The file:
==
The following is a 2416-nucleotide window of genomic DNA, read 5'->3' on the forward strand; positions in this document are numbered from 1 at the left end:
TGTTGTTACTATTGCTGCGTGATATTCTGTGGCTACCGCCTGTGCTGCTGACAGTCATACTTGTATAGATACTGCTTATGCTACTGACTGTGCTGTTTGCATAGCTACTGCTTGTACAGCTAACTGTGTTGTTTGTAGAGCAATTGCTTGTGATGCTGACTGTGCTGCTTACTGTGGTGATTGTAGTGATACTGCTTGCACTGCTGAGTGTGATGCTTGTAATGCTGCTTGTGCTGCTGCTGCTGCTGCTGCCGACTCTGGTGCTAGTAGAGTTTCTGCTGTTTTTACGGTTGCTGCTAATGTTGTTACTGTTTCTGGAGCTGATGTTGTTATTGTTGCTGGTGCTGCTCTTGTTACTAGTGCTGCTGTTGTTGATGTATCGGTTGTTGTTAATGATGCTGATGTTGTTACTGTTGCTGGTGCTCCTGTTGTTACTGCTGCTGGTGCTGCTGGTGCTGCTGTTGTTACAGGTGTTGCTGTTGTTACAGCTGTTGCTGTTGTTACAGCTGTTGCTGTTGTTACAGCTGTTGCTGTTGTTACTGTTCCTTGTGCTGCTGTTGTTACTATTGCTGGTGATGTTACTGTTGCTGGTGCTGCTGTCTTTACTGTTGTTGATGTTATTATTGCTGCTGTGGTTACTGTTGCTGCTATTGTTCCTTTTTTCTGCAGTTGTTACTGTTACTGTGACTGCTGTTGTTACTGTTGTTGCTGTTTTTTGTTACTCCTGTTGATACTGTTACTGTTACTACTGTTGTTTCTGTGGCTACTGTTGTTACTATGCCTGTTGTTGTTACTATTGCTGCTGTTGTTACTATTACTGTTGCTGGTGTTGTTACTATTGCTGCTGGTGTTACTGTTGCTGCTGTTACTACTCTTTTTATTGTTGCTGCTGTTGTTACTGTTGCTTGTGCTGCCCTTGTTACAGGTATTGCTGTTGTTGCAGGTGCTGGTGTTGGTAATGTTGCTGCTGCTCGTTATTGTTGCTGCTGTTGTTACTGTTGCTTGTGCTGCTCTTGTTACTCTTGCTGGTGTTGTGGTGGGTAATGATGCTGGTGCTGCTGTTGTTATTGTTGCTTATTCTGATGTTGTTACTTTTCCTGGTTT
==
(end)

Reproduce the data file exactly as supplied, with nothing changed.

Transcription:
The following is a 2416-nucleotide window of genomic DNA, read 5'->3' on the forward strand; positions in this document are numbered from 1 at the left end:
TGTTGTTACTATTGCTGCGTGATATTCTGTGGCTACCGCCTGTGCTGCTGACAGTCATACTTGTATAGATACTGCTTATGCTACTGACTGTGCTGTTTGCATAGCTACTGCTTGTACAGCTAACTGTGTTGTTTGTAGAGCAATTGCTTGTGATGCTGACTGTGCTGCTTACTGTGGTGATTGTAGTGATACTGCTTGCACTGCTGAGTGTGATGCTTGTAATGCTGCTTGTGCTGCTGCTGCTGCTGCTGCCGACTCTGGTGCTAGTAGAGTTTCTGCTGTTTTTACGGTTGCTGCTAATGTTGTTACTGTTTCTGGAGCTGATGTTGTTATTGTTGCTGGTGCTGCTCTTGTTACTAGTGCTGCTGTTGTTGATGTATCGGTTGTTGTTAATGATGCTGATGTTGTTACTGTTGCTGGTGCTCCTGTTGTTACTGCTGCTGGTGCTGCTGGTGCTGCTGTTGTTACAGGTGTTGCTGTTGTTACAGCTGTTGCTGTTGTTACAGCTGTTGCTGTTGTTACAGCTGTTGCTGTTGTTACTGTTCCTTGTGCTGCTGTTGTTACTATTGCTGGTGATGTTACTGTTGCTGGTGCTGCTGTCTTTACTGTTGTTGATGTTATTATTGCTGCTGTGGTTACTGTTGCTGCTATTGTTCCTTTTTTCTGCAGTTGTTACTGTTACTGTGACTGCTGTTGTTACTGTTGTTGCTGTTTTTTGTTACTCCTGTTGATACTGTTACTGTTACTACTGTTGTTTCTGTGGCTACTGTTGTTACTATGCCTGTTGTTGTTACTATTGCTGCTGTTGTTACTATTACTGTTGCTGGTGTTGTTACTATTGCTGCTGGTGTTACTGTTGCTGCTGTTACTACTCTTTTTATTGTTGCTGCTGTTGTTACTGTTGCTTGTGCTGCCCTTGTTACAGGTATTGCTGTTGTTGCAGGTGCTGGTGTTGGTAATGTTGCTGCTGCTCGTTATTGTTGCTGCTGTTGTTACTGTTGCTTGTGCTGCTCTTGTTACTCTTGCTGGTGTTGTGGTGGGTAATGATGCTGGTGCTGCTGTTGTTATTGTTGCTTATTCTGATGTTGTTACTTTTCCTGGTTT